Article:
A Primer on Information Security

A Primer on Information Security

Nowadays, the value of a business is determined by the nature of data it handles, the data its customers entrust it with.

It could be product information, launch plans, patent applications, source code, and designs, all of which are top-secret. It could also be the organization’s financial information such as its market assessment, estimated turnover, and profits. Confidential customer data such as their credit card information, credit rating, loans, and investments falls in the category of sensitive data.

The confidentiality and integrity of such data must be preserved by organizations and its availability, controlled. When it comes to sensitive data, the consequences of data breach may include but are not limited to business losses, legal liabilities, and loss of company credibility.

As is famously said, data is the new gold.

It is for these reasons guarding sensitive data against breach becomes critical to every organization, no matter how large or small. Organizations need to have a plan to secure critical data and mitigate security threats. Information security professionals responsible for rolling out and maintaining such plans in organizations usually refer to them as security programs.

Before we go any further, let’s examine the explanation for information security – “Information security, sometimes shortened to InfoSec, is the practice of defending information from unauthorized access, use, disclosure, disruption, modification, perusal, inspection, recording or destruction. It is a general term that can be used regardless of the form the data may take (e.g.electronic, physical).”

Studies indicate that internal breaches are usually less than 2% which can include:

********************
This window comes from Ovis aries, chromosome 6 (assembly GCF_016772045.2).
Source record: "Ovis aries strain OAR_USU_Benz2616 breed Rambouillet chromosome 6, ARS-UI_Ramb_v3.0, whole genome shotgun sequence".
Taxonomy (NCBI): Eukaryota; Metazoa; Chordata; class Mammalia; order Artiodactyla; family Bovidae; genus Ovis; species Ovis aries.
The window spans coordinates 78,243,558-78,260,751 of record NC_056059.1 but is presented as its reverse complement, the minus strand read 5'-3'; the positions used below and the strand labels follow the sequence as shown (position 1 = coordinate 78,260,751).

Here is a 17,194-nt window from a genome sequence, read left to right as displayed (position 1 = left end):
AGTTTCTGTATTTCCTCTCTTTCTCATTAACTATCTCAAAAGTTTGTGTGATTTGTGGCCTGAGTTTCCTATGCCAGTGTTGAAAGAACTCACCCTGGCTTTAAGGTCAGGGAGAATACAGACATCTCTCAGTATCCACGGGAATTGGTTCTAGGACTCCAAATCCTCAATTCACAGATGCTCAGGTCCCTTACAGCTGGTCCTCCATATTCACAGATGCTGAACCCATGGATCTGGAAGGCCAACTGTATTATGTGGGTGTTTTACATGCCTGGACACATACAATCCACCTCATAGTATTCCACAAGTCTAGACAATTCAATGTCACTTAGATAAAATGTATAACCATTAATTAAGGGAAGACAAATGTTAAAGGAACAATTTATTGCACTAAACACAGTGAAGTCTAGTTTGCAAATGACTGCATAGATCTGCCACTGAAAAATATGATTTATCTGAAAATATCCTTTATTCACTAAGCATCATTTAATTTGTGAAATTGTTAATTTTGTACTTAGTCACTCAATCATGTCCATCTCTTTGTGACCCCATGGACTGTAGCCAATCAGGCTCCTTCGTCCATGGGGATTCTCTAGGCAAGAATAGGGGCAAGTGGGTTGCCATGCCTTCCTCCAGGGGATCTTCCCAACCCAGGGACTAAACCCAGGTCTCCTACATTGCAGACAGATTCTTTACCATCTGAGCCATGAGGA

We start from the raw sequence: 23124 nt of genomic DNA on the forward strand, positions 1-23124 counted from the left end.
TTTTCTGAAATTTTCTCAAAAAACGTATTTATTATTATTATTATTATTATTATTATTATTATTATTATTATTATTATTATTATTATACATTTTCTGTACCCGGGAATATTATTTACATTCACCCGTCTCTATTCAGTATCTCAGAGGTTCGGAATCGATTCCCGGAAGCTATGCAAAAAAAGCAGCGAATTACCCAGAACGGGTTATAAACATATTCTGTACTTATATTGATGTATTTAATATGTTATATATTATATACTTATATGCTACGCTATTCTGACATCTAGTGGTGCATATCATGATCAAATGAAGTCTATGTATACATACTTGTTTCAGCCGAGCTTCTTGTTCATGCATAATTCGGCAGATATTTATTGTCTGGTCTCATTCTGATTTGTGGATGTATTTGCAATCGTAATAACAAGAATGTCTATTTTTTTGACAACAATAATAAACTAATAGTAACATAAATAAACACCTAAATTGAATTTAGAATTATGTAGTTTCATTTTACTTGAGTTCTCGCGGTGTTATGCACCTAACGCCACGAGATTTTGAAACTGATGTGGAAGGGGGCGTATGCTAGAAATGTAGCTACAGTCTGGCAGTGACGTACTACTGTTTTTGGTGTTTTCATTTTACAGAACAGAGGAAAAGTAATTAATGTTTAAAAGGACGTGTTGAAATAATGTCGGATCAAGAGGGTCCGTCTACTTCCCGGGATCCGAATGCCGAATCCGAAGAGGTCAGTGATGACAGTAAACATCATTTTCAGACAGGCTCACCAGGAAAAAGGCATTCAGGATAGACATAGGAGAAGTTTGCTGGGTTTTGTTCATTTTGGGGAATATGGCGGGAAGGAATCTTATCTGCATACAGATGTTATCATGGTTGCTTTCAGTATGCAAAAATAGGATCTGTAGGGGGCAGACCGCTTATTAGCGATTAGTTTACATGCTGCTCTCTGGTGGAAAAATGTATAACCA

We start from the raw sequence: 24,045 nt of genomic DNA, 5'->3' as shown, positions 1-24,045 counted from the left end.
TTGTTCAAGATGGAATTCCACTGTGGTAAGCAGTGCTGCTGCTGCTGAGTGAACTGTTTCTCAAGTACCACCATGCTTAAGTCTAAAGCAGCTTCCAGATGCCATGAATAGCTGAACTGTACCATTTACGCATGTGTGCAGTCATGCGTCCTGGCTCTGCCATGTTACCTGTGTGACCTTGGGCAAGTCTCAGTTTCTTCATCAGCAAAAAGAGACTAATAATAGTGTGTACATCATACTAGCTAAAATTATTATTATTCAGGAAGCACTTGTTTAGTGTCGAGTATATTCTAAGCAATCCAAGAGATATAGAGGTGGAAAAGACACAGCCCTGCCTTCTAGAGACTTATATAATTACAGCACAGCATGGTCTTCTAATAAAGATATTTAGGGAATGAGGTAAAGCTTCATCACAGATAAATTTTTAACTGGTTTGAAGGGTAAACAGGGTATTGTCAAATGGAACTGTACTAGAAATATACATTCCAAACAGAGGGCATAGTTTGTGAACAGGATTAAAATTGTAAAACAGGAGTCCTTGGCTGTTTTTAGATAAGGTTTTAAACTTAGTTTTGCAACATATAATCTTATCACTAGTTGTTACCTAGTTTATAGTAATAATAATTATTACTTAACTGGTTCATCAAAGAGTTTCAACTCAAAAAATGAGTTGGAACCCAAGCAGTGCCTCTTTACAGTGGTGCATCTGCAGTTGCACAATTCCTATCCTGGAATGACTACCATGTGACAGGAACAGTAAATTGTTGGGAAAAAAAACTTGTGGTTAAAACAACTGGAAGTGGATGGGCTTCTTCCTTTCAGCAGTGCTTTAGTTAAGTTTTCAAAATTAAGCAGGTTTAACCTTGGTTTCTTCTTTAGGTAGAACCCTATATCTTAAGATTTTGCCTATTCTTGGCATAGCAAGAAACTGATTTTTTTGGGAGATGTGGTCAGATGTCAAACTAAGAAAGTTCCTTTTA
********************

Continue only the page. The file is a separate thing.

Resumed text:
• Sending information to the wrong recipient
  • Poor understanding of security procedures
  • Disregard of company protocols

Protecting Data

A security program in place indicates that the organization recognizes that the threat is serious and has, therefore, taken steps to mitigate the risk of losing data. A well-defined process also minimizes the risk of business loss resulting from a security incident. If you do face a security incident that has legal consequences, the written information security program can be used as evidence to show the organization was following industry best practices.

Here are some of the common measures taken to protect data from security threats:

  • Encryption of devices
  • Keeping of devices in secure locations
  • Regular backups
  • Lock-down of devices when not in use
  • Role-based access rights

Maintenance of audit trails and record of data

A Career in Information Security

Information Security being an advanced discipline a good candidate would be one with proficiency in of the areas of tech. While this isn’t mandatory, it is certainly common and also sought. Organizations look to hire people who have experience in more than just policy writing. Information security professionals normally have a background in one of the following areas:

  • System Administration
  • Networking
  • Development

Experience in more than one technology in areas such as database, networks, and operating systems is desirable.

Rashi Kapur

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